Ing and John’s Street Art, Downtown Newark, New Jersey, USA Part 1
I love street art for many reasons. First of all, the artwork is there for the public. It is for everyone who passes to their destination. Without spending time visiting art galleries or museums, they can see art while they are going to work or getting lunch. Some may pay attention to the artwork and some may not. Some may ask questions about the artwork. I hope, at least the artwork will activate the thought process of those passing by.
I love plants and flowers. It makes me happy when I see the freshness of green leaves and beautiful flowers blooming. Our shop is closed temporally, and the window gate is down. I thought that if I display our artwork and some of the plants from our backyard garden in front of the shop gate, it would make it more pleasant for the people who pass by. I am happy to do it, and I hope the artwork and the plants will help the downtown office workers or others feel fresh and lively.
My first day of Street art was on Friday, July 26, 2019. I took some plants from our backyard garden to display in front of our shop. I started my first display of artwork with “Elephants at the Water Lily Pond” I produced in 1999. There are always people walking by our place, but more during lunch time. Most of them are the office workers. Also, in the evening, people walk by going home from work. Some people are interested in the artwork, and ask questions, while others are oblivious to the artwork that I display.
One week later I changed my artwork to, “By the Water Lily Pond”, which produced in 1998. I added more plants to my display, when the pink blossom flowers of Rose Queen were in full bloom.
This artwork of mine titled, “I Have A Dream – Dr. Martin Luther King, Jr”, I displayed from, Wednesday, August 14, 2019, to August 21, 2019. I produced this work in 2010. I also added more plants to fill the front of shop space.
My Thai classical artwork was displayed on Thursday, August 22, 2019. I produced this artwork in1994.
On Monday, August 28, 2019 John added his work to the display. John’s artwork is on the far left, “Impossible Dreamer”. “Gandhi Man of Peace”, in the middle is my artwork, which I produced in 2000. The far right is John’s artwork “Beneath the Lake”. Thanks to John Watts, my husband, for helping to display the artwork in a better presentation.
Ing-On Vibulbhan-Watts and John Watts, Thursday, October 10, 2019
International Street Art
“The Son of a Migrant from Syria”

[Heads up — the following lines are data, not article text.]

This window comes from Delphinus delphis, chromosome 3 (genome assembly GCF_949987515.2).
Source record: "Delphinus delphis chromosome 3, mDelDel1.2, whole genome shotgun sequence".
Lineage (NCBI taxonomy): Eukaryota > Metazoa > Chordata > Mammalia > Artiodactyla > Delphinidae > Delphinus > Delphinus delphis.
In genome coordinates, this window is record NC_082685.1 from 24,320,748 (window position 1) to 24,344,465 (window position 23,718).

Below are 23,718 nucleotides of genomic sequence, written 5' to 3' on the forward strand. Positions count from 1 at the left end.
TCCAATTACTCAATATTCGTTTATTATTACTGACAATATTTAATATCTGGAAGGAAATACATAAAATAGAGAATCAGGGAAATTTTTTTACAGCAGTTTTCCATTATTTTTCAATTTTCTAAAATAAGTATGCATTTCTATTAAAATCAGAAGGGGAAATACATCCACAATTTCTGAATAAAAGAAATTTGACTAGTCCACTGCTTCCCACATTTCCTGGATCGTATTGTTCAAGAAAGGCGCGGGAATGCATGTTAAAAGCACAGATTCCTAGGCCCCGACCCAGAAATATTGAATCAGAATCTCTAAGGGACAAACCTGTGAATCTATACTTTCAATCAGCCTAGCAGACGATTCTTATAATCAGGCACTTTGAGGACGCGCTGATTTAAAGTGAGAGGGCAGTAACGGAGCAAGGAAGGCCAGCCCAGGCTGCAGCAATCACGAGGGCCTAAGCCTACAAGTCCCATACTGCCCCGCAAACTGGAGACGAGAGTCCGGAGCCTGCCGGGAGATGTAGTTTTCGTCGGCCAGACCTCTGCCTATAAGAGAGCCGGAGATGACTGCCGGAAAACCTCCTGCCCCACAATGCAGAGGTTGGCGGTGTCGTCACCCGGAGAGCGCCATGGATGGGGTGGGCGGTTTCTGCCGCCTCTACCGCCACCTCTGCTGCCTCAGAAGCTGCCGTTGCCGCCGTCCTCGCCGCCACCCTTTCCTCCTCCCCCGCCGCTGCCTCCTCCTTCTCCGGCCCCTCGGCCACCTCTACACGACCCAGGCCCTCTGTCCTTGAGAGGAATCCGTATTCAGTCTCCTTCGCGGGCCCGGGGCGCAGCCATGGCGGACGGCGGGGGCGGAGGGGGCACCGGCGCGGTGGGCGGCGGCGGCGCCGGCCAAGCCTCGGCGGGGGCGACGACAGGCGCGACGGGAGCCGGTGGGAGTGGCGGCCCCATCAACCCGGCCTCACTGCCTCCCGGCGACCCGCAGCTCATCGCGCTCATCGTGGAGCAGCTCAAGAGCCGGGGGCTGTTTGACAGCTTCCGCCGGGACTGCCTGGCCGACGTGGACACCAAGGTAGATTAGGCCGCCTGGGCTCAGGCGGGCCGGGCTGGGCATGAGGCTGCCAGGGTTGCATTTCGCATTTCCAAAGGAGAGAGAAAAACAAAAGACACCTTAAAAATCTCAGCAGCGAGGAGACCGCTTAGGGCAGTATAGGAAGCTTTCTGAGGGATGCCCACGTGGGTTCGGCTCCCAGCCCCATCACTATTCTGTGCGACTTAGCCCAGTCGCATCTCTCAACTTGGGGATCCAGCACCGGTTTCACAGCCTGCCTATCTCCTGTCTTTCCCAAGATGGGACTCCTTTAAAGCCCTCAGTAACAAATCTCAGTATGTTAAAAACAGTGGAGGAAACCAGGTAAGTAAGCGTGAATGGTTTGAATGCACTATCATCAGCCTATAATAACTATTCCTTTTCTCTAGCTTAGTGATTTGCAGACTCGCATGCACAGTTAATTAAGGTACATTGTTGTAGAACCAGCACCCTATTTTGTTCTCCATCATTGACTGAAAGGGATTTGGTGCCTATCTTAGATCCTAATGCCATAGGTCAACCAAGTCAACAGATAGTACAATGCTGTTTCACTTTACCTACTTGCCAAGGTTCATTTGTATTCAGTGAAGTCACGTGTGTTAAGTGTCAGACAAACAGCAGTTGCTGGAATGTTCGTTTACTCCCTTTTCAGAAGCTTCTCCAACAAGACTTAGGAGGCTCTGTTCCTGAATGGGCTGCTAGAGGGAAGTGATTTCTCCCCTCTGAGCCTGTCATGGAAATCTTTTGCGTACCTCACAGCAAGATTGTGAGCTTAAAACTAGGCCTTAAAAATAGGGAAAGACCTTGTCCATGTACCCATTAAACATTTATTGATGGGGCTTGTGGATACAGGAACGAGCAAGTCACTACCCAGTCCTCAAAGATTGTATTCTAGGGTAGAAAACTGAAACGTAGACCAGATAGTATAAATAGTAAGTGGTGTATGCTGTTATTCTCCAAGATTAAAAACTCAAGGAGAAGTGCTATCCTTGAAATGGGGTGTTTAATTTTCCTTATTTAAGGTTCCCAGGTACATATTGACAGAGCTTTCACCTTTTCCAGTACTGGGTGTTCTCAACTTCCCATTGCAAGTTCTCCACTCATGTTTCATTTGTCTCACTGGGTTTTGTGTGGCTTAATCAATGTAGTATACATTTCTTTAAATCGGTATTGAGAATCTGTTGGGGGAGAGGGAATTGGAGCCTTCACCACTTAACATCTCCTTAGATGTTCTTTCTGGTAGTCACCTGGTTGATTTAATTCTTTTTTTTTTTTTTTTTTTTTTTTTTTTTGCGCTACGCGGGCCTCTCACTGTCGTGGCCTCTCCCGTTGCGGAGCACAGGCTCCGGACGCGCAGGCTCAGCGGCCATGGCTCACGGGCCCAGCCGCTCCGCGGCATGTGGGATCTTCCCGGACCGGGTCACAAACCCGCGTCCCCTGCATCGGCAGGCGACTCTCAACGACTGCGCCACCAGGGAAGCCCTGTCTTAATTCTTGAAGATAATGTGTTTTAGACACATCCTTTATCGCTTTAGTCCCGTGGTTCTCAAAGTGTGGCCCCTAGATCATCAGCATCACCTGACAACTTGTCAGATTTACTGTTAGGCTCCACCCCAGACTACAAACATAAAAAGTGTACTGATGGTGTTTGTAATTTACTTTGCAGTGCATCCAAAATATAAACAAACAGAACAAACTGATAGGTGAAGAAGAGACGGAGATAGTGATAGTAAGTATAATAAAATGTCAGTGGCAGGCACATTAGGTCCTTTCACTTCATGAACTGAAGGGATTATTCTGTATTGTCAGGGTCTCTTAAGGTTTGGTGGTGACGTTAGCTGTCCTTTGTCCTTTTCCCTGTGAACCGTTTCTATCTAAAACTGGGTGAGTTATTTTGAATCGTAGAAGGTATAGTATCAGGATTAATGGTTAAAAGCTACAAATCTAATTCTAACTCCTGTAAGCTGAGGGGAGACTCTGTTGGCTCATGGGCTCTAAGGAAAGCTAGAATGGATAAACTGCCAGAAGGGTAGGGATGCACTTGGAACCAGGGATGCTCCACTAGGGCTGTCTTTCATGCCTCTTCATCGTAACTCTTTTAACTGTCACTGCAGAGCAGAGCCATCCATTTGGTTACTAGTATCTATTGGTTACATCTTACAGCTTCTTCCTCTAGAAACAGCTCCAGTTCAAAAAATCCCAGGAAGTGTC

Based on an update to his website this morning it appears Banksy visited the Jungle Refugee Camp in Calais, France, one of the largest refugee camps in western Europe. The artist left behind four new artworks, most notably a piece featuring Steve Jobs carrying an early Macintosh computer and a sack over his shoulder noting his background as a “son of a migrant from Syria,” (Jobs was adopted, but his biological father was from Syria). In another piece he references Géricault’s famous Raft of Medusa painting, depicting an imperiled group of people on a sinking raft as they hail a modern cruise ship just on the horizon. The artist previously brought attention to the refuge crisis in a piece at Dismaland earlier this year.
In addition to the artworks, part of Banksy’s team installed 12 permanent structures and a makeshift playground inside the squalid Jungle camp using materials left behind from Dismaland, a project he refers to as Dismal Aid.
One of the best ways you can help Syrian refugees is through donations to the UN Refugee Agency.
September 1, 2019 Andrew LaSane
Collaboration with Pascal Vilcollet
French artist Julien Malland, aka Seth Globepainter (previously), has spent the summer exhibiting a large body of work inside and outside of the Institut Culturel Bernard Magrez. Located in Bordeaux, France, the historic chateau was built in the 18th century and now doubles as a cultural center.
Malland’s takeover includes dozens of paintings, installations, and sculptures that have transformed the castle into a colorful record of his travels and a look into his mind.
Titled 1,2,3, Soleil, the exhibition features over 50 of the artist’s faceless characters. Each room in the chateau has a theme that represents one of Malland’s previous projects in countries around the world. Vibrant colors and geometrical shapes are complicated by themes of conflict and loneliness. The exhibition includes site-specific installations as well as collaborative pieces made with artists Mono Gonzalez and Pascal Vilcollet.
The walk through Malland’s world will remain on view in France through October 7, 2019. In addition to his solo show, Malland also recently completed two murals in Denmark as part of Kirk Gallery‘s annual Out in the Open mural initiative. To keep up with the artist’s latest projects, follow him on Instagram.
Seth | ‘Jack in the Box’ | Østerbro 41 | Aalborg | Denmark
For more artwork and information please visit the following link: